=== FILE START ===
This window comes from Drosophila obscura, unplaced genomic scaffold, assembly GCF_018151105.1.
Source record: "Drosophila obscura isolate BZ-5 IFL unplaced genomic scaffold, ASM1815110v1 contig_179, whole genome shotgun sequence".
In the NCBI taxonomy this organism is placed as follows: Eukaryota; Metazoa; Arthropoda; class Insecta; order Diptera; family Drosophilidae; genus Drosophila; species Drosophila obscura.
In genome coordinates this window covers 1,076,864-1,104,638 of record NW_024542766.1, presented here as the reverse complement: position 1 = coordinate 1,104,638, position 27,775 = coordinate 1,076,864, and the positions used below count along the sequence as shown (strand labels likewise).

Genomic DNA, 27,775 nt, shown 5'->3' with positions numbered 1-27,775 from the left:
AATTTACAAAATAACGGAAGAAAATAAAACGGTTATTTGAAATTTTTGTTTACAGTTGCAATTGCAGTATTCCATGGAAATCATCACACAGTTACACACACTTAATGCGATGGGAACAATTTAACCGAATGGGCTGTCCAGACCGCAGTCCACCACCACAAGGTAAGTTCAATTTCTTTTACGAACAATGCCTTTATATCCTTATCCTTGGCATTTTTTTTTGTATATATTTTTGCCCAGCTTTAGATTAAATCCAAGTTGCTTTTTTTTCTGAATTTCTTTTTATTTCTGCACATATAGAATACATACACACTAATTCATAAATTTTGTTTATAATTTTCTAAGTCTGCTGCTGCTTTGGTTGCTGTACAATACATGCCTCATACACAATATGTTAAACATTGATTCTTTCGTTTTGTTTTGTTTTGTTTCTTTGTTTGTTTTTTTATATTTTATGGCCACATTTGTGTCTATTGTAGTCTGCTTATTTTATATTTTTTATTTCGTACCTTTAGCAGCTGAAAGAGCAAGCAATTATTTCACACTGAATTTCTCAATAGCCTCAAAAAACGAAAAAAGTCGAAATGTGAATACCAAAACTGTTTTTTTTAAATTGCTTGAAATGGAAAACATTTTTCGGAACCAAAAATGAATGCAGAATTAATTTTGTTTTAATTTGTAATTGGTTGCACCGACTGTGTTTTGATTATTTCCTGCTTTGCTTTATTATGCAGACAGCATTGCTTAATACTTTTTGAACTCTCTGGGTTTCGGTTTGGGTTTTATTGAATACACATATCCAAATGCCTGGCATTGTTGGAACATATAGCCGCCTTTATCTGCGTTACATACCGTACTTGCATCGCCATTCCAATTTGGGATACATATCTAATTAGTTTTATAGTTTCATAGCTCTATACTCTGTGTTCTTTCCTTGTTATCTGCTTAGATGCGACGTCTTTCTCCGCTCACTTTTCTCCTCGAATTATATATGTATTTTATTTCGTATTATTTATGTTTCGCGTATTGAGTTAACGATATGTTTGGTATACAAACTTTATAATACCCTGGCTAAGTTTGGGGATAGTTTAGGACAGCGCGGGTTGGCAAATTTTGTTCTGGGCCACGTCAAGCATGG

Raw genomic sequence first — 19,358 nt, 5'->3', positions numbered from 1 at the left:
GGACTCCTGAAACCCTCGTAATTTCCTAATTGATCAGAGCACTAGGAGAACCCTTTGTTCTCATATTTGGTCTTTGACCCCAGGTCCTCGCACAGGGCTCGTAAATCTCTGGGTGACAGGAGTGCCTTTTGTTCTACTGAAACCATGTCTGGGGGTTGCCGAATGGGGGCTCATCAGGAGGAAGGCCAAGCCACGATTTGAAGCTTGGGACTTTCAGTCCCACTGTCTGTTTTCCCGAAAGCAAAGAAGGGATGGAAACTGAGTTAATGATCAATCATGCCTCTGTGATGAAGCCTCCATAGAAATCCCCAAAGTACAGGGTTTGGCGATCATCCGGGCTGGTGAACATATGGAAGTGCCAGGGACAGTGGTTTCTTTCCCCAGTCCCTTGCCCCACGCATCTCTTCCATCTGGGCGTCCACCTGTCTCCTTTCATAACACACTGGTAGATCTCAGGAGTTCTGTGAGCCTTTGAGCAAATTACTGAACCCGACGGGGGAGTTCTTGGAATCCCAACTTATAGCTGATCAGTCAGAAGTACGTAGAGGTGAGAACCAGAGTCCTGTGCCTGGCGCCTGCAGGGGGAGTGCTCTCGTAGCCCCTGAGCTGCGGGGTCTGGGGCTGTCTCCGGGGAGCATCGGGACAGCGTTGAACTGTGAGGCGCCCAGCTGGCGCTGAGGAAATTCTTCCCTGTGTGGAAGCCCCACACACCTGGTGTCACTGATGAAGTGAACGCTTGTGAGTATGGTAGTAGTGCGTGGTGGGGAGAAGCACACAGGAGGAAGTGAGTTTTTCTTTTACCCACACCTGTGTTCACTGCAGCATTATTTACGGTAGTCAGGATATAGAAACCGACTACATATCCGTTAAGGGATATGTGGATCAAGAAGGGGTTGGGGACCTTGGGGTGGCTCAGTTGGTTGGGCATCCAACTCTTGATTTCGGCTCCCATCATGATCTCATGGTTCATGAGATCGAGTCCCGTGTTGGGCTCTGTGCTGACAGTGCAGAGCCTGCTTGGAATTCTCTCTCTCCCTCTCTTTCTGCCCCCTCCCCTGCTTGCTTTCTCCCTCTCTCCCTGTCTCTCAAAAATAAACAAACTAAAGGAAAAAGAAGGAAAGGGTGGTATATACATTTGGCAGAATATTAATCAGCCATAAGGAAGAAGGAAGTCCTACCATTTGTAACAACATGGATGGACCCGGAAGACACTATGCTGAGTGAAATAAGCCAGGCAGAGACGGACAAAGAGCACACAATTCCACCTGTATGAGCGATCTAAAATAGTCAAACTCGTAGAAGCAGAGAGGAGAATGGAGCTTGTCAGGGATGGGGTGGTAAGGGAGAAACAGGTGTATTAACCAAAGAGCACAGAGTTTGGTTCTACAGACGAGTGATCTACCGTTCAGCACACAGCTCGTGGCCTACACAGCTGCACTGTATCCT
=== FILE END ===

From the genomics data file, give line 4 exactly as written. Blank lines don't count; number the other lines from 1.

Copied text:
In genome coordinates this window covers 1,076,864-1,104,638 of record NW_024542766.1, presented here as the reverse complement: position 1 = coordinate 1,104,638, position 27,775 = coordinate 1,076,864, and the positions used below count along the sequence as shown (strand labels likewise).